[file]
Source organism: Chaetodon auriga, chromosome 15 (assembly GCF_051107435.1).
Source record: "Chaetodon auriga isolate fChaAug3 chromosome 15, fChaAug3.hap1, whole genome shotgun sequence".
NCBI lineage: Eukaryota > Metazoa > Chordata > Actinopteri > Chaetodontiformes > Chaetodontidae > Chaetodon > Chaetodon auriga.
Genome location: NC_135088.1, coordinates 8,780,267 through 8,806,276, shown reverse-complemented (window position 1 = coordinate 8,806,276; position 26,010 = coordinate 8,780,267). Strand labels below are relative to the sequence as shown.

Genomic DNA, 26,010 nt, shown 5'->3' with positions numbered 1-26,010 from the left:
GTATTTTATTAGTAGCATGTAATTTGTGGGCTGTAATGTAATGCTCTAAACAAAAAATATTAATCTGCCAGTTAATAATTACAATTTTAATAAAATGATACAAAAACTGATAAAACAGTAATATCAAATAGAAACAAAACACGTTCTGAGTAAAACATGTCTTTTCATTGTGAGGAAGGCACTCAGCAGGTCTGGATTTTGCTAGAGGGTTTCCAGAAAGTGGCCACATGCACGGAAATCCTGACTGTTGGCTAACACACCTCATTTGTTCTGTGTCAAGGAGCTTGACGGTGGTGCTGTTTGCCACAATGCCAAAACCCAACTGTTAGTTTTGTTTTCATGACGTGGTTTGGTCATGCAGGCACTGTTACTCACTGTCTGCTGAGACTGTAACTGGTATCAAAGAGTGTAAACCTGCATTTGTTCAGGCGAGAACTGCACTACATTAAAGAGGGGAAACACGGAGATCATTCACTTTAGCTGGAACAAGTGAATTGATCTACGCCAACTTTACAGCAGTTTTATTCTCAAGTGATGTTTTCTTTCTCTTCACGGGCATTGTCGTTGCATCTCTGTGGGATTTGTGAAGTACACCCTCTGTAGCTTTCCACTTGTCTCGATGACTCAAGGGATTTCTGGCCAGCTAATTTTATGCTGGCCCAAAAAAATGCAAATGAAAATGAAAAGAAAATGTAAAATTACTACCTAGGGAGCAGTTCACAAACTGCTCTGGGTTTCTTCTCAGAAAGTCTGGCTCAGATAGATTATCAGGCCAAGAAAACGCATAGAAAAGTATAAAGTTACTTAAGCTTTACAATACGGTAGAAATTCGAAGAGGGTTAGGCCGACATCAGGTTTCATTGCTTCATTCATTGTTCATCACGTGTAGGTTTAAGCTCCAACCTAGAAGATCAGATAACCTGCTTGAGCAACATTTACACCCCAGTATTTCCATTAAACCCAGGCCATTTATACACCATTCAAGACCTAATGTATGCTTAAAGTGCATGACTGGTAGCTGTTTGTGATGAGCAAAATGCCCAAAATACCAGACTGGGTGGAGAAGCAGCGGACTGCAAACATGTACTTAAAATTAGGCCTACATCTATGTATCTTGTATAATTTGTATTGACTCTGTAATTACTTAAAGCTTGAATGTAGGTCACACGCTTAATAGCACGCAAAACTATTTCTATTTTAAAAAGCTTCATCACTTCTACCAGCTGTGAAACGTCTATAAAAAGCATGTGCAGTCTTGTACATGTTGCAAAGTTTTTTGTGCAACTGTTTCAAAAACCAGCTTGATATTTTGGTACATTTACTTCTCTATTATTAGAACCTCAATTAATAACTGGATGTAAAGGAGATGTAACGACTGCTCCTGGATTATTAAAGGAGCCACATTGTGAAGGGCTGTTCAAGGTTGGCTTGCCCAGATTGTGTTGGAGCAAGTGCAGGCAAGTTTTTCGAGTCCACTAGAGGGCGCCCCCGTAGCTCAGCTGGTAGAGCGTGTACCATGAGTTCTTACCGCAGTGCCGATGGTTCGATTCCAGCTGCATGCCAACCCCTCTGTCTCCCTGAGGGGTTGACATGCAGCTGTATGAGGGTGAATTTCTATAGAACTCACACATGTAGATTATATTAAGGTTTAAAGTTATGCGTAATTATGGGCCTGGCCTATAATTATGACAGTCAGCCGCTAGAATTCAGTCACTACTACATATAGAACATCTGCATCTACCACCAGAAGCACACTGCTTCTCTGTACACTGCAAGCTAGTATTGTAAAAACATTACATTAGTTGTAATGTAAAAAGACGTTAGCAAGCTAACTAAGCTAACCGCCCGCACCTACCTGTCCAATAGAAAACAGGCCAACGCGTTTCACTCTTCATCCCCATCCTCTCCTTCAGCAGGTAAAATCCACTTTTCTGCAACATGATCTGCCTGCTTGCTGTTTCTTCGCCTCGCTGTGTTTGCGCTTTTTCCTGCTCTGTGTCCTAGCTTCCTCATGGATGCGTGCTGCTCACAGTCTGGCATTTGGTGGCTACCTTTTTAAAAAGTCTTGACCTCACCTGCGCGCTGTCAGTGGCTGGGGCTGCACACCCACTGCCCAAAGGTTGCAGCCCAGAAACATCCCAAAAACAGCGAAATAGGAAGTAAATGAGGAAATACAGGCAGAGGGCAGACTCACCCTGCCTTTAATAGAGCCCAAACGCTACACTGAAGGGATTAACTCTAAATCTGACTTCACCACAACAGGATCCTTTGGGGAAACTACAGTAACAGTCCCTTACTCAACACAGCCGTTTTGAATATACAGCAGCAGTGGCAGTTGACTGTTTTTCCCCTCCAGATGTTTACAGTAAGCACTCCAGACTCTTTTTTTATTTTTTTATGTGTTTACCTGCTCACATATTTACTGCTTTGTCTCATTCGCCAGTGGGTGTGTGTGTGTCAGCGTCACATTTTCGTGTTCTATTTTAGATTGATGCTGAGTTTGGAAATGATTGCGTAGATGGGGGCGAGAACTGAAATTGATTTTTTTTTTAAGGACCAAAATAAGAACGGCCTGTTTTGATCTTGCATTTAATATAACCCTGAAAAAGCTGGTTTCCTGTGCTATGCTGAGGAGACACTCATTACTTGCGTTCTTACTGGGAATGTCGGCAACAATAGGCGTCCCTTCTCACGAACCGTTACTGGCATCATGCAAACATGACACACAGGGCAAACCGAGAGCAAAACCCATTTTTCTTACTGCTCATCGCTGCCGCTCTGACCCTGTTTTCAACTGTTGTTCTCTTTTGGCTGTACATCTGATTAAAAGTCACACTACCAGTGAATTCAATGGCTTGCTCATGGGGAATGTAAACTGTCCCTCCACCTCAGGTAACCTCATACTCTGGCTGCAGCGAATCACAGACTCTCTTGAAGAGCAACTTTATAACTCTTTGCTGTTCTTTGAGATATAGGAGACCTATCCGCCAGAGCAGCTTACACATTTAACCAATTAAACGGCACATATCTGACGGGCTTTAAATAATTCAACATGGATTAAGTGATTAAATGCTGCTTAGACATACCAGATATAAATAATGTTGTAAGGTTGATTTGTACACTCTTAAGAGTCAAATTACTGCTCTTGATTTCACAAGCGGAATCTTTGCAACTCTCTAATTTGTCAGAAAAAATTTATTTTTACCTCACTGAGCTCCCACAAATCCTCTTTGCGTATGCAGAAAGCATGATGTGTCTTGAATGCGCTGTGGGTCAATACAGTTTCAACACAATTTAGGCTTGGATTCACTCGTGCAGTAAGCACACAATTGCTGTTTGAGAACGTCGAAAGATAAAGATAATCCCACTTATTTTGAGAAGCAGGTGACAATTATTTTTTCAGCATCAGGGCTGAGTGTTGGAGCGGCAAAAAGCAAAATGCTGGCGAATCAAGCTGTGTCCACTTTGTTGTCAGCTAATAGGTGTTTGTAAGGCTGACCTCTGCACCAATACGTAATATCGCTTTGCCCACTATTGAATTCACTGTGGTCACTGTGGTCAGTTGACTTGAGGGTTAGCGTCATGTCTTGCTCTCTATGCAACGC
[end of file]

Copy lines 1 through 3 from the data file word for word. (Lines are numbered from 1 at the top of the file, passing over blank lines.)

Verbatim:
Source organism: Chaetodon auriga, chromosome 15 (assembly GCF_051107435.1).
Source record: "Chaetodon auriga isolate fChaAug3 chromosome 15, fChaAug3.hap1, whole genome shotgun sequence".
NCBI lineage: Eukaryota > Metazoa > Chordata > Actinopteri > Chaetodontiformes > Chaetodontidae > Chaetodon > Chaetodon auriga.